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Predicting risk is the new mantra for modern medicine. In ‘After Achilles’1 the challenge is set — in the maelstrom that is primary care, we need all the risk stratification tools we can get to help us identify who’s more at risk than the next person.
QOF encouraged us to identify chronic kidney disease (CKD), and now overburdened by its commonness, we are at risk of throwing away all we have achieved. Few diagnoses are predictably associated with such a dramatic increase in cardiovascular risk and none are so easily identified by a cheap and easily available blood test.2,3 The clustering of vascular pathologies with diabetes and hypertension makes this burden of disease the greatest challenge for the next generation of patients and doctors.
We investigated the reassurance given by NICE, that the previous decade’s CKD QOF initiative had improved the identification and management of CKD. In a practice population of 10 264, 9% of adults aged ≥18 years had a diagnosis of CKD on repeated testing. Despite this remarkable prevalence (usual estimates 3–6%), a total of 75% of these patients with CKD were unaware of the diagnosis, and in more than 25% both GP and patients were unaware of the condition. The results demonstrated that this lack of awareness was not limited to those with mild renal compromise but applied to one-third of patients with CKD stage 4. Our short intervention, either by phone or letter, significantly improved attainment of NICE (health indicator and education) criteria but also identified the continued confusion between CKD and lower urinary tract symptoms.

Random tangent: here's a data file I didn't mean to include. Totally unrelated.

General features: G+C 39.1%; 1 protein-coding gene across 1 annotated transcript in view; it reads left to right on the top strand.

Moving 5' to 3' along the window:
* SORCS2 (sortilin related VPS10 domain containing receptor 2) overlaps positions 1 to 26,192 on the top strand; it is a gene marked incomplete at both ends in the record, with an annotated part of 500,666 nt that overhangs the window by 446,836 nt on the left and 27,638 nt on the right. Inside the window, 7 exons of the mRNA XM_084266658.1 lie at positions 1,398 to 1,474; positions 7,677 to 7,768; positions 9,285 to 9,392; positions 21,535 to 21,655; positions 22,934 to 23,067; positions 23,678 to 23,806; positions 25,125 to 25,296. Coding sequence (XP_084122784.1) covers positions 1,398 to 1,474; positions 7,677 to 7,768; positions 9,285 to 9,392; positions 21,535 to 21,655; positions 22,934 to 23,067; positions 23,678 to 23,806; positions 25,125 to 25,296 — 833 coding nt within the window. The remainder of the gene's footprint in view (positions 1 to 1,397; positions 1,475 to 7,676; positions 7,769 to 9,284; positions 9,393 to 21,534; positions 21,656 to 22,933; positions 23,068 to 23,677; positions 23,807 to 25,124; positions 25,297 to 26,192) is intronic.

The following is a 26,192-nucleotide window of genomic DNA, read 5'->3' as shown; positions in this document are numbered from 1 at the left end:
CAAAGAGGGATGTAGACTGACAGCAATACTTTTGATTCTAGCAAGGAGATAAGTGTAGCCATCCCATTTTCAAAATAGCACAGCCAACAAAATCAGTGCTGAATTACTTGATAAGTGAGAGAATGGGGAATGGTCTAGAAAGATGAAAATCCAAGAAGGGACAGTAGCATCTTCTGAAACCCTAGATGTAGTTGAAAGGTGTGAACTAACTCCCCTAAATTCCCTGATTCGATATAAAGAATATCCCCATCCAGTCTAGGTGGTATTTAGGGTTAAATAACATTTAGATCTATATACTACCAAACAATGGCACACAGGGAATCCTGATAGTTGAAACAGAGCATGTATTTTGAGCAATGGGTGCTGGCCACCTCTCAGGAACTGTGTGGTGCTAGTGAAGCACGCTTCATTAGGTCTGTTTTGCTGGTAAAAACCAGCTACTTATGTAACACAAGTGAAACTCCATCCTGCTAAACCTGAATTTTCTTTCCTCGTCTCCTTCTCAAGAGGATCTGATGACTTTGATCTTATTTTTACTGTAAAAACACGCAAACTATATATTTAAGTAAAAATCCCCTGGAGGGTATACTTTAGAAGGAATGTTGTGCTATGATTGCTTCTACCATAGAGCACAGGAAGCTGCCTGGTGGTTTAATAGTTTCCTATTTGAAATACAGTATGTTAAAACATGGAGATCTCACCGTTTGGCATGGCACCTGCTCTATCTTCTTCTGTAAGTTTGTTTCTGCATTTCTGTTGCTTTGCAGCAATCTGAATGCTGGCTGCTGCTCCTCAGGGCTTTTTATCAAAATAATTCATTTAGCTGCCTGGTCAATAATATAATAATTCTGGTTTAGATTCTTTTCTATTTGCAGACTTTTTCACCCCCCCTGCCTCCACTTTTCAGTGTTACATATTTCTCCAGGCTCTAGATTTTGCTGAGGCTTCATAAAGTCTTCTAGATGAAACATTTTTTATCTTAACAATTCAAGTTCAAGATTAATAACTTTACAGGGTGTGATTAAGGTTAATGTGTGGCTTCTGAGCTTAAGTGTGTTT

It’s time to remember why we estimated renal function in the first place. In a world of uncertainty, this is information for free. When associated with hypertension, diabetes, proteinuria, and vascular disease — pause — look again and feel confident that CKD means something. The lower the number the higher the risk.2,3